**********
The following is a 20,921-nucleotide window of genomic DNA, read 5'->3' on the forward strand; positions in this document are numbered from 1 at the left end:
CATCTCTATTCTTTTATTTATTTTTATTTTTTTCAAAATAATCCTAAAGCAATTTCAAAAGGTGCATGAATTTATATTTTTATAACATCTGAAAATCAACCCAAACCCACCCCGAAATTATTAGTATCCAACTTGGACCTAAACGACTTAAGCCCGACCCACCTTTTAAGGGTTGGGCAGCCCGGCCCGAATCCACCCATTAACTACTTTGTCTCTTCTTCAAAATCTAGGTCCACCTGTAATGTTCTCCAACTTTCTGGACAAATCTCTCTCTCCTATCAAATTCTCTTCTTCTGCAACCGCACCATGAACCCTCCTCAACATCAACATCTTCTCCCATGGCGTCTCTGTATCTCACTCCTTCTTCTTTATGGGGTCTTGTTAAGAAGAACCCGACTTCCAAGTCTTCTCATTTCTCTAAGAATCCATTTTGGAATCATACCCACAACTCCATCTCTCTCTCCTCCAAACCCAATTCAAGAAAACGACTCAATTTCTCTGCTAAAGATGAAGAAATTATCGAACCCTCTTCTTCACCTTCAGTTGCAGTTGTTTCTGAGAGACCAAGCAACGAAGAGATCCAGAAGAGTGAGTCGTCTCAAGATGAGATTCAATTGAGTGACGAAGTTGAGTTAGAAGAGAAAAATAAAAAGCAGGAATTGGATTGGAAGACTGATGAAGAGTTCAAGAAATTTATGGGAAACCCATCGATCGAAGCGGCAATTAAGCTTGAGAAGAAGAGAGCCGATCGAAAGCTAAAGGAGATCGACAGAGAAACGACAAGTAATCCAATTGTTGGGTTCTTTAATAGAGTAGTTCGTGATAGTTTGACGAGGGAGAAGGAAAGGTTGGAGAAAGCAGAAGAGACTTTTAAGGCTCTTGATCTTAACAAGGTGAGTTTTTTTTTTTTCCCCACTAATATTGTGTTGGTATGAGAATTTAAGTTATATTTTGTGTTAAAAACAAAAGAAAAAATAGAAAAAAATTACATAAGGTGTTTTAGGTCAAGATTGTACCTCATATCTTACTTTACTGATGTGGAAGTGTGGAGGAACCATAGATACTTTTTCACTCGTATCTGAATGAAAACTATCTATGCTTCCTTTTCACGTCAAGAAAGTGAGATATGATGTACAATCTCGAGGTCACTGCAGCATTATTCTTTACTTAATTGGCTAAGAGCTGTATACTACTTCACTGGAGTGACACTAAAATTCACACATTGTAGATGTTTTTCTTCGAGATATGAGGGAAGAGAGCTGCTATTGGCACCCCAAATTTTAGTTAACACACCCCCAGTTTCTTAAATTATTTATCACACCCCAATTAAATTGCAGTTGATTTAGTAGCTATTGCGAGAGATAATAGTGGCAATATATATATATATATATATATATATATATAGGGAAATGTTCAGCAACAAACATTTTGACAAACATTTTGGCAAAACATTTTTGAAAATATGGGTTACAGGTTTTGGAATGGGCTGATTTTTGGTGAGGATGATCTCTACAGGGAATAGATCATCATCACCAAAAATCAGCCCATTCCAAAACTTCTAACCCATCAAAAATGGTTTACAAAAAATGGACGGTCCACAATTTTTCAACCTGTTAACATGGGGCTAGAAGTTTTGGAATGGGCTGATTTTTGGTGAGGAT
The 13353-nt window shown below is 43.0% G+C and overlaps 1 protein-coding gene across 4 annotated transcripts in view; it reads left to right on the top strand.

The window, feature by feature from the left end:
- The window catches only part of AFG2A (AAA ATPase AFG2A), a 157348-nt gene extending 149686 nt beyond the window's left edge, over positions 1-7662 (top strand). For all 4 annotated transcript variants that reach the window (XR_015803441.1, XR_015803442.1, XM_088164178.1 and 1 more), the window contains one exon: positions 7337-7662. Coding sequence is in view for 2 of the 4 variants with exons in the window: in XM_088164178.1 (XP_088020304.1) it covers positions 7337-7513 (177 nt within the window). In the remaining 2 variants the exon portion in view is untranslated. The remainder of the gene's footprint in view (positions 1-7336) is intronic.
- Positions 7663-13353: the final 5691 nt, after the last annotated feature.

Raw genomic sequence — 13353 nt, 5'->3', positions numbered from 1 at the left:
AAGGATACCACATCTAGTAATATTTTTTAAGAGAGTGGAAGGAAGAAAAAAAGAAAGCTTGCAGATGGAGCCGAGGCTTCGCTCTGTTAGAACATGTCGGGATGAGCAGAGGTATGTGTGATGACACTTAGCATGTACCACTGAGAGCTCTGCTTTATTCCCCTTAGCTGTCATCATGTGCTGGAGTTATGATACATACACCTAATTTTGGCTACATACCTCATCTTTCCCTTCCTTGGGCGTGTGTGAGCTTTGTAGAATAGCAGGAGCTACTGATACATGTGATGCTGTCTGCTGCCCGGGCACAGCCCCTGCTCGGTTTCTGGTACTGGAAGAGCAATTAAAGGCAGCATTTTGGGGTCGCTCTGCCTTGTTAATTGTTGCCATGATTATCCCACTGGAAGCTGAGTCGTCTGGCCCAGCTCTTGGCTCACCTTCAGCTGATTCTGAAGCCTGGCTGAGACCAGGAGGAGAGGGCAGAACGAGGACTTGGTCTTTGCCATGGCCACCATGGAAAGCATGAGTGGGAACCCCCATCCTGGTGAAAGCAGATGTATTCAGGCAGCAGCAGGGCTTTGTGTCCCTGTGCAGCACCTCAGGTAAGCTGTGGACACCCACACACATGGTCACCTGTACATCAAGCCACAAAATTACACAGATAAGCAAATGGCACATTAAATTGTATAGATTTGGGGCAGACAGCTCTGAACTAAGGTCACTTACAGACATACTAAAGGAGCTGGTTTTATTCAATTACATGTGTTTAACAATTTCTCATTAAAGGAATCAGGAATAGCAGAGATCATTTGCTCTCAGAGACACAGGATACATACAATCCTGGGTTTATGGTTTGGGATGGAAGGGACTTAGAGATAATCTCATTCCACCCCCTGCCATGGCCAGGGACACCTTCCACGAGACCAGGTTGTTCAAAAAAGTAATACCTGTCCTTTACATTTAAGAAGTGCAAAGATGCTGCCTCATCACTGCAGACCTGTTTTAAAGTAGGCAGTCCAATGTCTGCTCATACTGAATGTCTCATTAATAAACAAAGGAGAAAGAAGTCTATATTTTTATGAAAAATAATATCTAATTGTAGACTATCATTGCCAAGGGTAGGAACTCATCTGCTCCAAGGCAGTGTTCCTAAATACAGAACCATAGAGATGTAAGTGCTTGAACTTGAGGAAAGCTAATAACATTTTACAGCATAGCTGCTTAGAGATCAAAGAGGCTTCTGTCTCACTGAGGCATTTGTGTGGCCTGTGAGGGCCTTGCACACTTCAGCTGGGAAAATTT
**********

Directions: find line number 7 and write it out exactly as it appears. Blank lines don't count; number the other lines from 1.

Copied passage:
Raw genomic sequence — 13353 nt, 5'->3', positions numbered from 1 at the left: